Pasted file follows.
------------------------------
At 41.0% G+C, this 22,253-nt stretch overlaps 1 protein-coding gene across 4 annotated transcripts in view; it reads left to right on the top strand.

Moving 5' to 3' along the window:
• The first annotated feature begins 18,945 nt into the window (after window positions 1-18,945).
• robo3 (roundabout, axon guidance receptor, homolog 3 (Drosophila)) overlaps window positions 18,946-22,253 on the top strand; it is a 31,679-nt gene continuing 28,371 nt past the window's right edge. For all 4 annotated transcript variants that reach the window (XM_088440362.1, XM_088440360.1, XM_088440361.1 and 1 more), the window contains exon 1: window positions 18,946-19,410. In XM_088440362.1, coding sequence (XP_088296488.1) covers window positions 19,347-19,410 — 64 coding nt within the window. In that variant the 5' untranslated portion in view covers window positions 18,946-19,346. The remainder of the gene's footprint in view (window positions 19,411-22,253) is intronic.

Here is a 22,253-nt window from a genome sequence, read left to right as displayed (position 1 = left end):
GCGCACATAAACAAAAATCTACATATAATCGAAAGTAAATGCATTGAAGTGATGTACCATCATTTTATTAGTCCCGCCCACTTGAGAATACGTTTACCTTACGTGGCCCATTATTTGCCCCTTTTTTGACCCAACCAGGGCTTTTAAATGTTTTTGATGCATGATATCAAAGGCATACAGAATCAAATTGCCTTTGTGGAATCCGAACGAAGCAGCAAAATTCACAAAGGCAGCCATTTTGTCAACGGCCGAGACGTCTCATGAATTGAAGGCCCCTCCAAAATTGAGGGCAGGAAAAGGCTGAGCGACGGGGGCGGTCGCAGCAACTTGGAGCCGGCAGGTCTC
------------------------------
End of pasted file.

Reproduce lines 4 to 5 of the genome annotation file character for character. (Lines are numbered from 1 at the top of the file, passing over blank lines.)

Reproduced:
• robo3 (roundabout, axon guidance receptor, homolog 3 (Drosophila)) overlaps window positions 18,946-22,253 on the top strand; it is a 31,679-nt gene continuing 28,371 nt past the window's right edge. For all 4 annotated transcript variants that reach the window (XM_088440362.1, XM_088440360.1, XM_088440361.1 and 1 more), the window contains exon 1: window positions 18,946-19,410. In XM_088440362.1, coding sequence (XP_088296488.1) covers window positions 19,347-19,410 — 64 coding nt within the window. In that variant the 5' untranslated portion in view covers window positions 18,946-19,346. The remainder of the gene's footprint in view (window positions 19,411-22,253) is intronic.

Here is a 22,253-nt window from a genome sequence, read left to right as displayed (position 1 = left end):